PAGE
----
Kenneth Pienta: Yes, I believe that within 2 – 3 years, every patient will have their tumor sequenced. And in some cases we will find information that helps us treat them so that they live longer. But its not the only answer; its just a piece of the puzzle. It’s only one line on the network, where you’re disrupting cellular networks. We’re still going to have to disrupt nuclear networks, and local environment networks, and meta-community networks; and so I would not say we should stop sequencing because it is going to be cheaper than a CAT-scan. But we have to understand that it is not going to be the only answer.

Pauline Davies: You were mentioning that there is an ecology going on in a tumor. We understand from ecology in the world outside that if you disrupt something without understanding what’s going on in the system you can cause more problems. Are you not worried about disrupting stuff in a tumor that you’re might cause more cancer, or a more aggressive cancer or some other disease?

Kenneth Pienta: Well I think that we have to be smart about how we disrupt. For example if you use the mosquito analogy: It’s easier to drain the swamp than try to swat a million mosquitos. At the same time when you drain that swamp you can cause all the frogs to die; so we don’t want to do that. But one example that I give is the species of tumor associated macrophages. Macrophages come into the tumor environment because it’s a wound that does not heal. They actually facilitate the growth of the cancer by secreting matrix metalloproteinase enzymes and more vascular endothelial growth factor, and its been well demonstrated that they can be up to 50% of a tumor mass and they’re helping that cancer grow like mad. But in your normal body you don’t have any tumor associated macrophages. So for us to wipe them out very specifically will knock out a facilitative species without causing side effects.

Pauline Davies: The other thing that surprised me from what you said is that in only 15% of people with cancer you can identify the drivers for those cancers

Kenneth Pienta: Well, we are obviously studying this in great detail and it may be that, even with two terabytes of information, we’re not getting enough interrogation of the tumor to find that. Or it could be that cancer accumulates mutations in such a way that not one of them actually sticks out as the driver. So we are studying that hard and trying to understand if we need to increase the depth of our sequencing to pick up these multiple mutations that might be all contributing a little bit.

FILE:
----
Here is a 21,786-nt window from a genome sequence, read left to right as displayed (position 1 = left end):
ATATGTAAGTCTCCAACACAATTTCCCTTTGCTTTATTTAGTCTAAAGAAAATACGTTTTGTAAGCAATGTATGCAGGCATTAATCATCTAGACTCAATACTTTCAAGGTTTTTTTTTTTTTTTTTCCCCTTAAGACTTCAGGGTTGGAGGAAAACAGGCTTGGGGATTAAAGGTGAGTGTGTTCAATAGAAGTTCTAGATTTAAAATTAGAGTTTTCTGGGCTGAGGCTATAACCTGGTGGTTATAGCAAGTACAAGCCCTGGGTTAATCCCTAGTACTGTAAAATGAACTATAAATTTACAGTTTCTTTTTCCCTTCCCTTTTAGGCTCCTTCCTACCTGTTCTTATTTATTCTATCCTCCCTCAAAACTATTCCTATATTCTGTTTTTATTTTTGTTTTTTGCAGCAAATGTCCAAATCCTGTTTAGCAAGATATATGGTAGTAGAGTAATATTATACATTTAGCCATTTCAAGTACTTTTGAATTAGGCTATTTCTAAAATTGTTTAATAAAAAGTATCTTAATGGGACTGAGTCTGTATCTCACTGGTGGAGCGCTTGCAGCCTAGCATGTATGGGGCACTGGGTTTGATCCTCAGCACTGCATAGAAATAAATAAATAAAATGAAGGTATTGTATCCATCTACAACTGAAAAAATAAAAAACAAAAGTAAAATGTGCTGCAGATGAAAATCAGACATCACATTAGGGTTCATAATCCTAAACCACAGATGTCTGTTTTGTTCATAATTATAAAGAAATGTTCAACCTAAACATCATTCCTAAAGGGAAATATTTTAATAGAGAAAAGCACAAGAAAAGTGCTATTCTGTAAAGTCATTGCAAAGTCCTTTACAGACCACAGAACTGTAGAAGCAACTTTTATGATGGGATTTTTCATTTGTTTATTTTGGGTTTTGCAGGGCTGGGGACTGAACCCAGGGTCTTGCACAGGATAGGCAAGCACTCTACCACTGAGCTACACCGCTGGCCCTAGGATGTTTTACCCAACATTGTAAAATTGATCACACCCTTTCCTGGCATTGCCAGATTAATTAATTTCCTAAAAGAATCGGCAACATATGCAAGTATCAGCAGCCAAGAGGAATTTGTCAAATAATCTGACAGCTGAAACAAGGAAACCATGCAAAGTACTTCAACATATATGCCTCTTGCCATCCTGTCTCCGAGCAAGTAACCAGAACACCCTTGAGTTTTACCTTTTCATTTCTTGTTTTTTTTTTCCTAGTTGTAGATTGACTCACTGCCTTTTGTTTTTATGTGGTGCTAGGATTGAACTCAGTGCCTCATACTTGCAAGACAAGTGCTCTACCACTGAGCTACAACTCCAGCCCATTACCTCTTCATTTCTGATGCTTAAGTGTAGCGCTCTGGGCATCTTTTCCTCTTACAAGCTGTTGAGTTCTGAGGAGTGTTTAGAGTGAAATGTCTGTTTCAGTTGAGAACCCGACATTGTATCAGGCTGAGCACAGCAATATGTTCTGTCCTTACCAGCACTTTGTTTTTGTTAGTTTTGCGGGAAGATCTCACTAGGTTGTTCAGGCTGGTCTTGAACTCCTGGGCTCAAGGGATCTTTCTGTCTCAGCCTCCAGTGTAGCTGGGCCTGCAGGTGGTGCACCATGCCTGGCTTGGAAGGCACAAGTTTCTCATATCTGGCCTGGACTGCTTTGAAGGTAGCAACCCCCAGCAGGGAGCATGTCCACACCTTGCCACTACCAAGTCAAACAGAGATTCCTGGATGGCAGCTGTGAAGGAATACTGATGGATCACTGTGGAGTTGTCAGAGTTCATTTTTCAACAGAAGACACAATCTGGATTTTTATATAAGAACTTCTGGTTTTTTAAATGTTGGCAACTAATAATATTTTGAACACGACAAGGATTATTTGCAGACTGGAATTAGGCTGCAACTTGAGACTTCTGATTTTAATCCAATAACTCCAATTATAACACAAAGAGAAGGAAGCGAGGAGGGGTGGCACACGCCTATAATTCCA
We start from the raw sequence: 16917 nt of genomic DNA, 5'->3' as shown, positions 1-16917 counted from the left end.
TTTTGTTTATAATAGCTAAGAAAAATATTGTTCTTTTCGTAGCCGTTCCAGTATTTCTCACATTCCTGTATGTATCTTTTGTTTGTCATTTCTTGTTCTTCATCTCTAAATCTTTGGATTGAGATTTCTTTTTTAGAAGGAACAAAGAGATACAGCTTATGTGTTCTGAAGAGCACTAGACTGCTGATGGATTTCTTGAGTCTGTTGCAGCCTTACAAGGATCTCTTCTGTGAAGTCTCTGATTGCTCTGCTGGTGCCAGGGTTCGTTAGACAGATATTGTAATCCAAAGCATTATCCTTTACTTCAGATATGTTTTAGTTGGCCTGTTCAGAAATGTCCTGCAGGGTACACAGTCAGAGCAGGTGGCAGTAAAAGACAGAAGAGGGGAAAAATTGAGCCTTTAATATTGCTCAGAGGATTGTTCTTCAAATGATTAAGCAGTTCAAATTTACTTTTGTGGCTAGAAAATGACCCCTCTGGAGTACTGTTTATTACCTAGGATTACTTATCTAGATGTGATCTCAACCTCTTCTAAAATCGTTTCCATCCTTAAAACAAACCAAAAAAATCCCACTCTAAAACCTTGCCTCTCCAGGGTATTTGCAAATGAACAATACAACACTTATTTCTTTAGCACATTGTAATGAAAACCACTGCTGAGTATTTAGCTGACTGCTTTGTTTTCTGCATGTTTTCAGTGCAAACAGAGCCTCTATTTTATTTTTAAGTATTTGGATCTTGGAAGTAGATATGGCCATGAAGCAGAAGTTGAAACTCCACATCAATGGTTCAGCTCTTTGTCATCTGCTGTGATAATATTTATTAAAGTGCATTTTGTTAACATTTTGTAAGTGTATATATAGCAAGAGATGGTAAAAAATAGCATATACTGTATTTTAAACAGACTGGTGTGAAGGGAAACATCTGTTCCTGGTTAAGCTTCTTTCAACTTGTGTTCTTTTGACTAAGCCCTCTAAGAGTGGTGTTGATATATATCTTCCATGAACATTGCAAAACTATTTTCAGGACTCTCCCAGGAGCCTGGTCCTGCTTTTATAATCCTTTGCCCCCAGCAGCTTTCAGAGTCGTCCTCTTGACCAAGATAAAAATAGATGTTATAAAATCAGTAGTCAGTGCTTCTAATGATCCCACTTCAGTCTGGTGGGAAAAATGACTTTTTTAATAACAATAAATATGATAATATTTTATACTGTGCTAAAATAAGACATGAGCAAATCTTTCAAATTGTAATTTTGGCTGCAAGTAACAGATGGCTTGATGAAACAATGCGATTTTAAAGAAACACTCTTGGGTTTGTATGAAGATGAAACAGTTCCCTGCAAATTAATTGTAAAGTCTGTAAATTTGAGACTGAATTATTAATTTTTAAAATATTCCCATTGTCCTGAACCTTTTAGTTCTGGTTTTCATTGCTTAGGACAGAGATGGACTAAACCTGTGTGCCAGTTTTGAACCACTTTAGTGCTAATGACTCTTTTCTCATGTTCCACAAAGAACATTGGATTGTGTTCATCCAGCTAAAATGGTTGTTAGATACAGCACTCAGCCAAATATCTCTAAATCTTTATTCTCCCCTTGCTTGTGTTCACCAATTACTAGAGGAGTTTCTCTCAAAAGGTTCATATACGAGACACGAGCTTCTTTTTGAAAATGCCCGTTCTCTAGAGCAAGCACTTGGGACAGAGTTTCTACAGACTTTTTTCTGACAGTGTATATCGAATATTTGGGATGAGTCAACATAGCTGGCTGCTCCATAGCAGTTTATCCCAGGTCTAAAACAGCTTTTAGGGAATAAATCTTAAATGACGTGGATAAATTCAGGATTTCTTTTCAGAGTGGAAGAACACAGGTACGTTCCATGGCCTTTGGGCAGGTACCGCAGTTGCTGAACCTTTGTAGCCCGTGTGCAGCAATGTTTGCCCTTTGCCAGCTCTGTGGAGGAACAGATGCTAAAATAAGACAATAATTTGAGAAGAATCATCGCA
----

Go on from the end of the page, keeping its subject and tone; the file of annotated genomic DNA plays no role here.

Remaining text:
Pauline Davies: Have you enjoyed your experience working within the PS-OC and working with physicist and other physical scientists?

Kenneth Pienta: Yes, I have. I think its been an amazing experience because they really help in two ways. On the theoretical level, they can really help drive the math and the equations we need to set up models and then we make smart models instead of models that are irrelevant that we can then test in the real world, pre-clinically and clinically. On the applied physics side, the ability for them to help make measurements with fancy machines I didn’t even know existed; cantilevers that you push down on the cell that tell you exactly how much tension the cell has, and this one is more likely to metastasize than that one. That kind of technology actually helps inform us to try and understand cancer better. Then the whole microfluidics technology of trying to understand how to pull out cancer cells from the circulation and from disseminated sites. We can’t do that without the physics and engineering partners, which the PS-OC brings.

Pauline Davies: Is any of this changing your medical practice?

Kenneth Pienta: It is changing medical practice. For example, I have run clinical trials based on trying to interrupt cooperation between cancer cells and macrophages. Those trials were informed by understanding that there is this community. We are writing another protocol right now to treat oligometastases in patients with prostate cancer because we now believe, due to ecologic theory, that disrupting the communication between two sites of metastases by treating early may be very important which is something we never did in prostate cancer. We always waited until you had pain in a boney site before we would treat it. So it’s actually changing my practice actively.

Pauline Davies: Would you have done any of this without the PS-OC?

Kenneth Pienta: No, the PS-OC was really the catalyst for bringing this to fruition.